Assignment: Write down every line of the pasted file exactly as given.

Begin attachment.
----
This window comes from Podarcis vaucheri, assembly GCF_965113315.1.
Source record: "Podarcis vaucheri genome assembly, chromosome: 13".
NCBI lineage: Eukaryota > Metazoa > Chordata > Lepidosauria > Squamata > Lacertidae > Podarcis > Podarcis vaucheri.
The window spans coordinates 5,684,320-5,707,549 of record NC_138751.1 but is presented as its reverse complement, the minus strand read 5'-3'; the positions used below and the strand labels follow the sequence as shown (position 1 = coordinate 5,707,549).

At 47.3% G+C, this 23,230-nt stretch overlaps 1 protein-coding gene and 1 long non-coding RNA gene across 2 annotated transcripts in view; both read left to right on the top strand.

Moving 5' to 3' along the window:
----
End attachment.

This window comes from Podarcis vaucheri, assembly GCF_965113315.1.
Source record: "Podarcis vaucheri genome assembly, chromosome: 13".
NCBI lineage: Eukaryota > Metazoa > Chordata > Lepidosauria > Squamata > Lacertidae > Podarcis > Podarcis vaucheri.
The window spans coordinates 5,684,320-5,707,549 of record NC_138751.1 but is presented as its reverse complement, the minus strand read 5'-3'; the positions used below and the strand labels follow the sequence as shown (position 1 = coordinate 5,707,549).

At 47.3% G+C, this 23,230-nt stretch overlaps 1 protein-coding gene and 1 long non-coding RNA gene across 2 annotated transcripts in view; both read left to right on the top strand.

Moving 5' to 3' along the window: